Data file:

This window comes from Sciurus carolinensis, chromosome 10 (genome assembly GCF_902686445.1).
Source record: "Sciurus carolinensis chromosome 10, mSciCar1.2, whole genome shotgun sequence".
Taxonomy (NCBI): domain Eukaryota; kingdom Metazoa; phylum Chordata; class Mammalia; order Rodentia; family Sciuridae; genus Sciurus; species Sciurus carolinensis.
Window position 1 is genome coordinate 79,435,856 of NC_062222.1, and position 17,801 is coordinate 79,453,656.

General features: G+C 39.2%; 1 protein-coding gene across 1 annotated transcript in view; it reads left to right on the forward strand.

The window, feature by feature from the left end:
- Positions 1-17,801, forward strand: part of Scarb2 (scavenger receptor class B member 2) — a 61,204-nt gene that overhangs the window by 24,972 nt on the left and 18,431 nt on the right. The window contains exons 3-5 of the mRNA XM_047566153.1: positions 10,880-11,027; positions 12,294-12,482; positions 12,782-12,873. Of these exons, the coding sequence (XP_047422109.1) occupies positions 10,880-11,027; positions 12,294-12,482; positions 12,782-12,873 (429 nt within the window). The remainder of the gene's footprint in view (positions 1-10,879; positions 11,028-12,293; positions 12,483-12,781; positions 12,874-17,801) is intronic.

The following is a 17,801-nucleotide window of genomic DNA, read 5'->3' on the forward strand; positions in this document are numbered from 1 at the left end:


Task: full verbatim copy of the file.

This window comes from Sciurus carolinensis, chromosome 10 (genome assembly GCF_902686445.1).
Source record: "Sciurus carolinensis chromosome 10, mSciCar1.2, whole genome shotgun sequence".
Taxonomy (NCBI): domain Eukaryota; kingdom Metazoa; phylum Chordata; class Mammalia; order Rodentia; family Sciuridae; genus Sciurus; species Sciurus carolinensis.
Window position 1 is genome coordinate 79,435,856 of NC_062222.1, and position 17,801 is coordinate 79,453,656.

General features: G+C 39.2%; 1 protein-coding gene across 1 annotated transcript in view; it reads left to right on the forward strand.

The window, feature by feature from the left end:
- Positions 1-17,801, forward strand: part of Scarb2 (scavenger receptor class B member 2) — a 61,204-nt gene that overhangs the window by 24,972 nt on the left and 18,431 nt on the right. The window contains exons 3-5 of the mRNA XM_047566153.1: positions 10,880-11,027; positions 12,294-12,482; positions 12,782-12,873. Of these exons, the coding sequence (XP_047422109.1) occupies positions 10,880-11,027; positions 12,294-12,482; positions 12,782-12,873 (429 nt within the window). The remainder of the gene's footprint in view (positions 1-10,879; positions 11,028-12,293; positions 12,483-12,781; positions 12,874-17,801) is intronic.

The following is a 17,801-nucleotide window of genomic DNA, read 5'->3' on the forward strand; positions in this document are numbered from 1 at the left end: